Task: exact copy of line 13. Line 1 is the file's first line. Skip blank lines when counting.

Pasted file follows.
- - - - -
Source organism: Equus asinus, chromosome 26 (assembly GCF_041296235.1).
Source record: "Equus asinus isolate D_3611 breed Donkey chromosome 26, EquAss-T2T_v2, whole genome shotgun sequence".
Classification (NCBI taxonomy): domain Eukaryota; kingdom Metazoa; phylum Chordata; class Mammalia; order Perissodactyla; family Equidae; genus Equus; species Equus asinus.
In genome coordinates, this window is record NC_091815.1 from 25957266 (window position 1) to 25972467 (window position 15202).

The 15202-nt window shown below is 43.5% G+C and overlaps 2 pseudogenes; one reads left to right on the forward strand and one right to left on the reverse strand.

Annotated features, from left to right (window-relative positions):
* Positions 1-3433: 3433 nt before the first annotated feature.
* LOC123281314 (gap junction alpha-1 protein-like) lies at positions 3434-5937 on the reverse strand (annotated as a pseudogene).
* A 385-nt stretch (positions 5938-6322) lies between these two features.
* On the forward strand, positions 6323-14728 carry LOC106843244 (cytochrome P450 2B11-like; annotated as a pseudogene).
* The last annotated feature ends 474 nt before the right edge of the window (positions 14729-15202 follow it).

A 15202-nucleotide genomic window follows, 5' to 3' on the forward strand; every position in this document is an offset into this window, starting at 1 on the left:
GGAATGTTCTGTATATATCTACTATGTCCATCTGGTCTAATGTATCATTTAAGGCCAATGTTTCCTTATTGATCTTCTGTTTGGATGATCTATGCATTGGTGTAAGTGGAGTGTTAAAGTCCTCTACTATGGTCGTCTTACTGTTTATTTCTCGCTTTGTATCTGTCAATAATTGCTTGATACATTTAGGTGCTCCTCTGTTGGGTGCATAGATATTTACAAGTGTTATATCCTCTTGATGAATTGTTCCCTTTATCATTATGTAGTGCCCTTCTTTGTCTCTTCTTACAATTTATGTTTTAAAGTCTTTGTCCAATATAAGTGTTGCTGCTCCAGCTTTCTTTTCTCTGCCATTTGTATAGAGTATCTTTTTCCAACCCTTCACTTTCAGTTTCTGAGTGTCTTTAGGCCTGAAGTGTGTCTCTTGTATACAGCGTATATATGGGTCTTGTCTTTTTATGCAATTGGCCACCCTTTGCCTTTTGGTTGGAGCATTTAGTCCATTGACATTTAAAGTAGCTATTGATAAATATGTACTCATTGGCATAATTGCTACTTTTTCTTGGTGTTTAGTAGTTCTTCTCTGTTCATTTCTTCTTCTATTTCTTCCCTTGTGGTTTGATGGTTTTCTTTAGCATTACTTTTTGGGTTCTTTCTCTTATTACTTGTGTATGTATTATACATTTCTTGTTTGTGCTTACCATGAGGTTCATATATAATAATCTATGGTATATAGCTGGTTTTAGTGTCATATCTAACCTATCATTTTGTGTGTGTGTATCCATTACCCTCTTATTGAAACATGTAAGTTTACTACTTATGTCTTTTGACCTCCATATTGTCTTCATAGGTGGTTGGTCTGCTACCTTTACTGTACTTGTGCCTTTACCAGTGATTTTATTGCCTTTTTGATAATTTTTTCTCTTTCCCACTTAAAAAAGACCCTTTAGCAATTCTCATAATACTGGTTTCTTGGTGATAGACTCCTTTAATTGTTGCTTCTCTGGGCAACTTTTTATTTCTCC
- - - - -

GGAATGTTCTGTATATATCTACTATGTCCATCTGGTCTAATGTATCATTTAAGGCCAATGTTTCCTTATTGATCTTCTGTTTGGATGATCTATGCATTGGTGTAAGTGGAGTGTTAAAGTCCTCTACTATGGTCGTCTTACTGTTTATTTCTCGCTTTGTATCTGTCAATAATTGCTTGATACATTTAGGTGCTCCTCTGTTGGGTGCATAGATATTTACAAGTGTTATATCCTCTTGATGAATTGTTCCCTTTATCATTATGTAGTGCCCTTCTTTGTCTCTTCTTACAATTTATGTTTTAAAGTCTTTGTCCAATATAAGTGTTGCTGCTCCAGCTTTCTTTTCTCTGCCATTTGTATAGAGTATCTTTTTCCAACCCTTCACTTTCAGTTTCTGAGTGTCTTTAGGCCTGAAGTGTGTCTCTTGTATACAGCGTATATATGGGTCTTGTCTTTTTATGCAATTGGCCACCCTTTGCCTTTTGGTTGGAGCATTTAGTCCATTGACATTTAAAGTAGCTATTGATAAATATGTACTCATTGGCATAATTGCTACTTTTTCTTGGTGTTTAGTAGTTCTTCTCTGTTCATTTCTTCTTCTATTTCTTCCCTTGTGGTTTGATGGTTTTCTTTAGCATTACTTTTTGGGTTCTTTCTCTTATTACTTGTGTATGTATTATACATTTCTTGTTTGTGCTTACCATGAGGTTCATATATAATAATCTATGGTATATAGCTGGTTTTAGTGTCATATCTAACCTATCATTTTGTGTGTGTGTATCCATTACCCTCTTATTGAAACATGTAAGTTTACTACTTATGTCTTTTGACCTCCATATTGTCTTCATAGGTGGTTGGTCTGCTACCTTTACTGTACTTGTGCCTTTACCAGTGATTTTATTGCCTTTTTGATAATTTTTTCTCTTTCCCACTTAAAAAAGACCCTTTAGCAATTCTCATAATACTGGTTTCTTGGTGATAGACTCCTTTAATTGTTGCTTCTCTGGGCAACTTTTTATTTCTCC